Each school, discipline and group is encouraged to apply sustainable development concepts relevant to their local context, profession-industry standards and government and community priorities.

RMIT’s sustainability policy acknowledges that sustainability is currently concerned with:

  • Ensuring a legacy for future generations, human and non-human, so they enjoy at least an equal level of well-being and life prospect, as do present generations;
  • Fostering an alertness to the serious threats posed by human action to life-sustaining natural environments and, hence, to human society, and developing individual citizens and communities that are prepared to contribute proactively to effecting necessary lifestyle and livelihood changes;
  • Enabling all people to realise their potential in ways that do not harm, but rather protect, and even enhance, the planet’s life support systems;
  • Living and learning within an understanding that all dimensions of human experience – cultural, economic, environmental, health and social – are radically and dynamically interconnected, therefore mutually impacting;
  • Appreciating that equity and social justice across present generations, and between present and future generations, as well as environmental justice and responsibility, are essential prerequisites for a healthy and peaceful human condition.

We have recently updated our content and data in the United Nations Higher Education for Sustainable Development portal. UNESCO defines Sustainable Development as “the balanced integration of social and environmental objectives with economic development”.

These three aspects of sustainable development – society, environment and economics – were named as the three pillars of sustainable development at the World Summit on Sustainable Development [PDF, 1.0 MB, 176 pages] in Johannesburg in 2002. In Education for Sustainable Development the three pillars of sustainable development are:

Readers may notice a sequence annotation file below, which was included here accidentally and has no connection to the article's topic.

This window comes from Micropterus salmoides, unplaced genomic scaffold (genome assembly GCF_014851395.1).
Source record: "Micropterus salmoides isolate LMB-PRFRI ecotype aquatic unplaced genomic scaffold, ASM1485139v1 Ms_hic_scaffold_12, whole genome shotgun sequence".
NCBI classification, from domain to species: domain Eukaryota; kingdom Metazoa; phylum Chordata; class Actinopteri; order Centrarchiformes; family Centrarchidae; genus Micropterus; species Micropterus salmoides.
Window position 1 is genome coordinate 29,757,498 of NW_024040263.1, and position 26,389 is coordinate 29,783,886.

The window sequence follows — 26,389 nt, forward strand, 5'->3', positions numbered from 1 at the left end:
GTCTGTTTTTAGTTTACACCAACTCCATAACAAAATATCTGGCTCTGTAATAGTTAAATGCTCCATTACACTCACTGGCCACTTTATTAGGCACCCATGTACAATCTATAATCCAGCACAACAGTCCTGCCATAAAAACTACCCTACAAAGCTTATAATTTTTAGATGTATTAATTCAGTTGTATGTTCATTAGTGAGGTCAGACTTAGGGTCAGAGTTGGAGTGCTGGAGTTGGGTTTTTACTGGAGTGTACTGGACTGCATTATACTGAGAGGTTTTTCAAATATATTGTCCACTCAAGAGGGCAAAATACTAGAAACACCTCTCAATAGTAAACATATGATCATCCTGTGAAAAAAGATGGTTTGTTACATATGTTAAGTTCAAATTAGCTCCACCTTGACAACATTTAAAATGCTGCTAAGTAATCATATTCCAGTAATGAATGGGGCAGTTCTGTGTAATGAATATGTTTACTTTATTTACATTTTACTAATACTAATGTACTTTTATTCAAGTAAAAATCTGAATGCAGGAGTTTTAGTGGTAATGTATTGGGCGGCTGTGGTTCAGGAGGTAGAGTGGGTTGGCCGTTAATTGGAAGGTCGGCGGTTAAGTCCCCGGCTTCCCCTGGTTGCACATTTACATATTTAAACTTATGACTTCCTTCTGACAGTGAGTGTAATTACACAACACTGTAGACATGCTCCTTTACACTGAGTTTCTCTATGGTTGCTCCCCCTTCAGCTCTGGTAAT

• Society
    An understanding of social institutions and their role in change and development, as well as the democratic and participatory systems which give opportunity for the expression of opinion, the selection of governments, the forging of consensus and the resolution of differences.
  • Environment
    An awareness of the resources and fragility of the physical environment and the affects on it of human activity and decisions, with a commitment to factoring environmental concerns into social and economic policy development.
  • Economy
    Skills to earn a living as well as a sensitivity to the limits and potential of economic growth and its impact on society and on the environment, with a commitment to assess personal and societal levels of consumption out of concern for the environment and for social justice.

RMIT is a signatory to The Tailloires Declaration [PDF, 74 KB, 1 page], with the University Leaders for a Sustainable Future (2008) requiring “the critical activities of a higher education institution be ecologically sound, socially just and economically viable, and that they will continue to be so for future generations…these concepts are emphasised in curriculum and research, preparing students to contribute as working citizens to an environmentally healthy and equitable society.

Australia’s national Office of Learning & Teaching Education for Sustainability further defines it as “making decisions that do not have negative consequences for either current or future generations. It implies both the preservation of natural resources and a commitment to human and societal wellbeing”. Education for Sustainability, colloquially known as EfS, incorporates the principles of sustainable design “the careful nesting of human purposes with the larger patterns and flows of the natural world”.

Australia’s national ‘Sustainability Curriculum Framework: A guide for curriculum developers and policy makers’ defines Education for Sustainability as “education for sustainability means that students will be able to assess competing viewpoints, values and interests; manage uncertainty and risk; make connections between seemingly unrelated concepts, ideas and outcomes; and test evidence and propose creative solutions that lead to improved sustainability”.